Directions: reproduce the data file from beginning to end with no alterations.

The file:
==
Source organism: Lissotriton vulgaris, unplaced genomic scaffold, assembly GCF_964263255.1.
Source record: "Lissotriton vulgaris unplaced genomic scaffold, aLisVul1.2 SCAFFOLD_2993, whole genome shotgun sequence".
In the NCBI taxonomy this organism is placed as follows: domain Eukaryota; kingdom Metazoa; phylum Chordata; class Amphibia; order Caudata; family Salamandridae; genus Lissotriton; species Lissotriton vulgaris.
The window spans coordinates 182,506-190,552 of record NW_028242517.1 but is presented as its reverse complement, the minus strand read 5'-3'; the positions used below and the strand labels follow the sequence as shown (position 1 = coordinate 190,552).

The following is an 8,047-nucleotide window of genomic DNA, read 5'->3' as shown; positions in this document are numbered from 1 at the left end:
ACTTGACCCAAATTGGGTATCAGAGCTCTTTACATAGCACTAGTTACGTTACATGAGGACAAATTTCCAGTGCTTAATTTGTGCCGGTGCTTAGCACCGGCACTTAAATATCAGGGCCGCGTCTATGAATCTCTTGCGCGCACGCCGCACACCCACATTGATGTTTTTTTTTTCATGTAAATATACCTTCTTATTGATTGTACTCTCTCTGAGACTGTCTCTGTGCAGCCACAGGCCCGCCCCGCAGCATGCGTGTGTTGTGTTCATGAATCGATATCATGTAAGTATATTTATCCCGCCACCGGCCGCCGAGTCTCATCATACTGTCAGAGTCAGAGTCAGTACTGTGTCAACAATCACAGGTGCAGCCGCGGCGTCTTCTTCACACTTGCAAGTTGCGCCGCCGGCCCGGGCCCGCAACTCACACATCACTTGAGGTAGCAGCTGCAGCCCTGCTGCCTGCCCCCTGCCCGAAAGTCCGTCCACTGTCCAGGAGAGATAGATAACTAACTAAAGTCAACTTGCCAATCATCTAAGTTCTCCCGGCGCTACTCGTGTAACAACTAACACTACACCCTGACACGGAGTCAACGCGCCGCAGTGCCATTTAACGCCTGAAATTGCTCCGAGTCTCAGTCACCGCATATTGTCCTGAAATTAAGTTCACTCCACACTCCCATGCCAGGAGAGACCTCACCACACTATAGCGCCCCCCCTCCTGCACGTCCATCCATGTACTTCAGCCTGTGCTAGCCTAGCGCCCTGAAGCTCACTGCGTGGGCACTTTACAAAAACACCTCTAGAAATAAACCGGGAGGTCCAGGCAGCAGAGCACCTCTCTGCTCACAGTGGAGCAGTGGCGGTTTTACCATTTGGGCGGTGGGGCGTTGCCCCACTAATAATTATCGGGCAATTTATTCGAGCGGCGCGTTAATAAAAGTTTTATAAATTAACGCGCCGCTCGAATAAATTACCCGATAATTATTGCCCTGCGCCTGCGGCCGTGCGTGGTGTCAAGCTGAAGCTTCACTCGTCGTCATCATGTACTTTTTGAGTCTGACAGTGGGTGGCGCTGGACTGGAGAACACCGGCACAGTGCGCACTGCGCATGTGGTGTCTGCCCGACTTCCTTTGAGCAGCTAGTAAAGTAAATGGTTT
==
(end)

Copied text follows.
Source organism: Lissotriton vulgaris, unplaced genomic scaffold, assembly GCF_964263255.1.
Source record: "Lissotriton vulgaris unplaced genomic scaffold, aLisVul1.2 SCAFFOLD_2993, whole genome shotgun sequence".
In the NCBI taxonomy this organism is placed as follows: domain Eukaryota; kingdom Metazoa; phylum Chordata; class Amphibia; order Caudata; family Salamandridae; genus Lissotriton; species Lissotriton vulgaris.
The window spans coordinates 182,506-190,552 of record NW_028242517.1 but is presented as its reverse complement, the minus strand read 5'-3'; the positions used below and the strand labels follow the sequence as shown (position 1 = coordinate 190,552).

The following is an 8,047-nucleotide window of genomic DNA, read 5'->3' as shown; positions in this document are numbered from 1 at the left end:
ACTTGACCCAAATTGGGTATCAGAGCTCTTTACATAGCACTAGTTACGTTACATGAGGACAAATTTCCAGTGCTTAATTTGTGCCGGTGCTTAGCACCGGCACTTAAATATCAGGGCCGCGTCTATGAATCTCTTGCGCGCACGCCGCACACCCACATTGATGTTTTTTTTTTCATGTAAATATACCTTCTTATTGATTGTACTCTCTCTGAGACTGTCTCTGTGCAGCCACAGGCCCGCCCCGCAGCATGCGTGTGTTGTGTTCATGAATCGATATCATGTAAGTATATTTATCCCGCCACCGGCCGCCGAGTCTCATCATACTGTCAGAGTCAGAGTCAGTACTGTGTCAACAATCACAGGTGCAGCCGCGGCGTCTTCTTCACACTTGCAAGTTGCGCCGCCGGCCCGGGCCCGCAACTCACACATCACTTGAGGTAGCAGCTGCAGCCCTGCTGCCTGCCCCCTGCCCGAAAGTCCGTCCACTGTCCAGGAGAGATAGATAACTAACTAAAGTCAACTTGCCAATCATCTAAGTTCTCCCGGCGCTACTCGTGTAACAACTAACACTACACCCTGACACGGAGTCAACGCGCCGCAGTGCCATTTAACGCCTGAAATTGCTCCGAGTCTCAGTCACCGCATATTGTCCTGAAATTAAGTTCACTCCACACTCCCATGCCAGGAGAGACCTCACCACACTATAGCGCCCCCCCTCCTGCACGTCCATCCATGTACTTCAGCCTGTGCTAGCCTAGCGCCCTGAAGCTCACTGCGTGGGCACTTTACAAAAACACCTCTAGAAATAAACCGGGAGGTCCAGGCAGCAGAGCACCTCTCTGCTCACAGTGGAGCAGTGGCGGTTTTACCATTTGGGCGGTGGGGCGTTGCCCCACTAATAATTATCGGGCAATTTATTCGAGCGGCGCGTTAATAAAAGTTTTATAAATTAACGCGCCGCTCGAATAAATTACCCGATAATTATTGCCCTGCGCCTGCGGCCGTGCGTGGTGTCAAGCTGAAGCTTCACTCGTCGTCATCATGTACTTTTTGAGTCTGACAGTGGGTGGCGCTGGACTGGAGAACACCGGCACAGTGCGCACTGCGCATGTGGTGTCTGCCCGACTTCCTTTGAGCAGCTAGTAAAGTAAATGGTTT